There have been attempts in the prior art to provide selectable screen formats in a single video display system. For example, in the case of a 640×200 dot display field, it is possible to change the number of lines in the display field by dividing the number of scan lines in half to obtain a display field that is 320×200 dots, where each dot in this field is 2 dots thick. This format can be obtained without changing the horizontal or vertical scan frequencies.
Another way to obtain a different screen format without having to change the scanning frequencies is to double the number of horizontal scan lines by interleaving horizontal scan lines. That is, after each vertical retrace, the position of all of the horizontal scan lines are indexed one-half of the normal scan lines separation, and for these lines displaying new information. The next vertical retrace causes the lines to return their previous positions. In this manner, twice as many lines can be obtained in the display field without changing the horizontal or vertical scan frequencies. However, this approach results, in most cases, in an unacceptable flicker of the display because of the slower refresh of each horizontal scan line.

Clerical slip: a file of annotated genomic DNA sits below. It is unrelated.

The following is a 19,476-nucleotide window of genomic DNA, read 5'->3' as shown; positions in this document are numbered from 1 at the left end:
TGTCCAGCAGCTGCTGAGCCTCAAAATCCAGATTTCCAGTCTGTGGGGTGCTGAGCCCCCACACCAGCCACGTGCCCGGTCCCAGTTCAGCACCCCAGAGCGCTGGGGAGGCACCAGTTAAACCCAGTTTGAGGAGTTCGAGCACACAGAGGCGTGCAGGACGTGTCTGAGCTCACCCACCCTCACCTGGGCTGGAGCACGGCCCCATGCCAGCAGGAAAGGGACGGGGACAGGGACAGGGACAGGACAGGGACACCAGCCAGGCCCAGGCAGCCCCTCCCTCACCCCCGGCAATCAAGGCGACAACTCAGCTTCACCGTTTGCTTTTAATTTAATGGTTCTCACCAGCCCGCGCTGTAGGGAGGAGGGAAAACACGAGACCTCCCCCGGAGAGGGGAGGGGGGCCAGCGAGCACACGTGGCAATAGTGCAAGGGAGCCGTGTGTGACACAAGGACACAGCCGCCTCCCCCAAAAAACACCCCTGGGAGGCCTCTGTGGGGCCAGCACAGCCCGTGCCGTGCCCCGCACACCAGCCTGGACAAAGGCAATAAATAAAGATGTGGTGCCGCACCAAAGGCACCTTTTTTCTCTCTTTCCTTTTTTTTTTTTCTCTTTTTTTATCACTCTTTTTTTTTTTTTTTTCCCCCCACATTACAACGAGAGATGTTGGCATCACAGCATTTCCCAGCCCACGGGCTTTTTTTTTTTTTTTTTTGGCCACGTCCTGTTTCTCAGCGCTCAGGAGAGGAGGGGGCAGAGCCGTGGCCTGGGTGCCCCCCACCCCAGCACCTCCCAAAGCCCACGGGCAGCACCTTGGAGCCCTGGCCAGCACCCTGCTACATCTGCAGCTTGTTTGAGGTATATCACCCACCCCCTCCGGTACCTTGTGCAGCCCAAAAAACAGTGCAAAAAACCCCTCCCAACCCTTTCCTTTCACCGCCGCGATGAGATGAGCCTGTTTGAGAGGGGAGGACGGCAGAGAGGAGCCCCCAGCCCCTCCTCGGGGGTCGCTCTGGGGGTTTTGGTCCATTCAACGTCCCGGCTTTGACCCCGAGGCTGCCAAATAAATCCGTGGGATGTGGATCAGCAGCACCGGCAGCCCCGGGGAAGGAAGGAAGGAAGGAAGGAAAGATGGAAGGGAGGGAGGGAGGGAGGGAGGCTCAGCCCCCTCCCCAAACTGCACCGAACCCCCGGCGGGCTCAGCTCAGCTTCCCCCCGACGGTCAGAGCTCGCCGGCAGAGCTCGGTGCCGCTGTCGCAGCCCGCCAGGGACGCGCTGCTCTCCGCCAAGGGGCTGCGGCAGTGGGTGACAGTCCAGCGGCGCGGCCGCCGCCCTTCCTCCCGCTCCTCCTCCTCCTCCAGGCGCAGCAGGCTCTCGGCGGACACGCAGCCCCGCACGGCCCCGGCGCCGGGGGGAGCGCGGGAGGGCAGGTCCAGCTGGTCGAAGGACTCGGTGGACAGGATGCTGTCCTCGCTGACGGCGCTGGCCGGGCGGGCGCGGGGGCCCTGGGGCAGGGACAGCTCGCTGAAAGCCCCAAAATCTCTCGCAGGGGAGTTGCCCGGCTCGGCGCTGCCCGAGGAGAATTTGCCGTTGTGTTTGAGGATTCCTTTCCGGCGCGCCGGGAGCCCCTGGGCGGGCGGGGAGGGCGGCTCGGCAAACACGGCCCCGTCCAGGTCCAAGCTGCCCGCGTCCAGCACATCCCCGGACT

These prior-art video display systems which have attempted to provide selectable different screen formats in a single monitor, operate on the frequencies and video control timing signals to obtain binary relationships therebetween. For example, in the case of changing from a 640×200 dot display field (80 characters per line of text) to a 320×200 dot field (40 characters per line of text), the number of horizontal scan lines is divided by 2. Similarly, in increasing the number of lines of the 640×200 dot display field (graphics) to a 640×400 dot display field (graphics) requires that the number of lines be multiplied by 2.